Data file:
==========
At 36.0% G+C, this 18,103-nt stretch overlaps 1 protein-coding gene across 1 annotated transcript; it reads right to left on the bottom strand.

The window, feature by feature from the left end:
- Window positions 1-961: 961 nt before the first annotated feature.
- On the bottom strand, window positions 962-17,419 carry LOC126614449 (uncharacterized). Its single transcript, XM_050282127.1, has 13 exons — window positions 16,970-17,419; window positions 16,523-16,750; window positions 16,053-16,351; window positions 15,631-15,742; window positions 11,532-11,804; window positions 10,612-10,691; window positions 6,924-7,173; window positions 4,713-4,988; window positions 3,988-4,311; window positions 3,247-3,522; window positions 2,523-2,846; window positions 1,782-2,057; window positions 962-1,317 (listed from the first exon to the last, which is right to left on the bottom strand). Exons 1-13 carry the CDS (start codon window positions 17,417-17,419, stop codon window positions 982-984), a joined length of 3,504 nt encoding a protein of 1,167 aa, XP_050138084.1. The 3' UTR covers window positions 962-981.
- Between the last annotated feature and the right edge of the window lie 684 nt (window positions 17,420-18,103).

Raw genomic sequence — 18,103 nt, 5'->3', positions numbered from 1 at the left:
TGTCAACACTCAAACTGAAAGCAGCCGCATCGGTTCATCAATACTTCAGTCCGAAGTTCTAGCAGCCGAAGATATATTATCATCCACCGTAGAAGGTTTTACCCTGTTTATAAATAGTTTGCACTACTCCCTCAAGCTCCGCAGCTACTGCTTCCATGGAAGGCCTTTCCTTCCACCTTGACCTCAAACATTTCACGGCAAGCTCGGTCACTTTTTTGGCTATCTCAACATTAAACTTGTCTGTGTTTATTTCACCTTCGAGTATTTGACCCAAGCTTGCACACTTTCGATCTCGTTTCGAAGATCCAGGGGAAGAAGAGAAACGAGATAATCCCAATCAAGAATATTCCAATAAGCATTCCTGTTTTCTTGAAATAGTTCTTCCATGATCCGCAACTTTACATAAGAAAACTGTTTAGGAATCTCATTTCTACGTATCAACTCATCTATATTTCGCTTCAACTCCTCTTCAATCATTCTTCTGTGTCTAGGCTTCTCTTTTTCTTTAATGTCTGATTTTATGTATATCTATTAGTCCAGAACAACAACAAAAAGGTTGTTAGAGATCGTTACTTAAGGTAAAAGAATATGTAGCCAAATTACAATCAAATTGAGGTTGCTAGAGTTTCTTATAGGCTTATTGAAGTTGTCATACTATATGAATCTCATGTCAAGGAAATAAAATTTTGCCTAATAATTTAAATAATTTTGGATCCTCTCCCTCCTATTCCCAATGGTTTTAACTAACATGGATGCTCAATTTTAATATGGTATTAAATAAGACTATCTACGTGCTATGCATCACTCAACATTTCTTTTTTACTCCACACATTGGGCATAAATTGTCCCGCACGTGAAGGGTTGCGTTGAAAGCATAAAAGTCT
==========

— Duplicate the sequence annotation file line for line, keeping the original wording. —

At 36.0% G+C, this 18,103-nt stretch overlaps 1 protein-coding gene across 1 annotated transcript; it reads right to left on the bottom strand.

The window, feature by feature from the left end:
- Window positions 1-961: 961 nt before the first annotated feature.
- On the bottom strand, window positions 962-17,419 carry LOC126614449 (uncharacterized). Its single transcript, XM_050282127.1, has 13 exons — window positions 16,970-17,419; window positions 16,523-16,750; window positions 16,053-16,351; window positions 15,631-15,742; window positions 11,532-11,804; window positions 10,612-10,691; window positions 6,924-7,173; window positions 4,713-4,988; window positions 3,988-4,311; window positions 3,247-3,522; window positions 2,523-2,846; window positions 1,782-2,057; window positions 962-1,317 (listed from the first exon to the last, which is right to left on the bottom strand). Exons 1-13 carry the CDS (start codon window positions 17,417-17,419, stop codon window positions 982-984), a joined length of 3,504 nt encoding a protein of 1,167 aa, XP_050138084.1. The 3' UTR covers window positions 962-981.
- Between the last annotated feature and the right edge of the window lie 684 nt (window positions 17,420-18,103).

Raw genomic sequence — 18,103 nt, 5'->3', positions numbered from 1 at the left:
TGTCAACACTCAAACTGAAAGCAGCCGCATCGGTTCATCAATACTTCAGTCCGAAGTTCTAGCAGCCGAAGATATATTATCATCCACCGTAGAAGGTTTTACCCTGTTTATAAATAGTTTGCACTACTCCCTCAAGCTCCGCAGCTACTGCTTCCATGGAAGGCCTTTCCTTCCACCTTGACCTCAAACATTTCACGGCAAGCTCGGTCACTTTTTTGGCTATCTCAACATTAAACTTGTCTGTGTTTATTTCACCTTCGAGTATTTGACCCAAGCTTGCACACTTTCGATCTCGTTTCGAAGATCCAGGGGAAGAAGAGAAACGAGATAATCCCAATCAAGAATATTCCAATAAGCATTCCTGTTTTCTTGAAATAGTTCTTCCATGATCCGCAACTTTACATAAGAAAACTGTTTAGGAATCTCATTTCTACGTATCAACTCATCTATATTTCGCTTCAACTCCTCTTCAATCATTCTTCTGTGTCTAGGCTTCTCTTTTTCTTTAATGTCTGATTTTATGTATATCTATTAGTCCAGAACAACAACAAAAAGGTTGTTAGAGATCGTTACTTAAGGTAAAAGAATATGTAGCCAAATTACAATCAAATTGAGGTTGCTAGAGTTTCTTATAGGCTTATTGAAGTTGTCATACTATATGAATCTCATGTCAAGGAAATAAAATTTTGCCTAATAATTTAAATAATTTTGGATCCTCTCCCTCCTATTCCCAATGGTTTTAACTAACATGGATGCTCAATTTTAATATGGTATTAAATAAGACTATCTACGTGCTATGCATCACTCAACATTTCTTTTTTACTCCACACATTGGGCATAAATTGTCCCGCACGTGAAGGGTTGCGTTGAAAGCATAAAAGTCT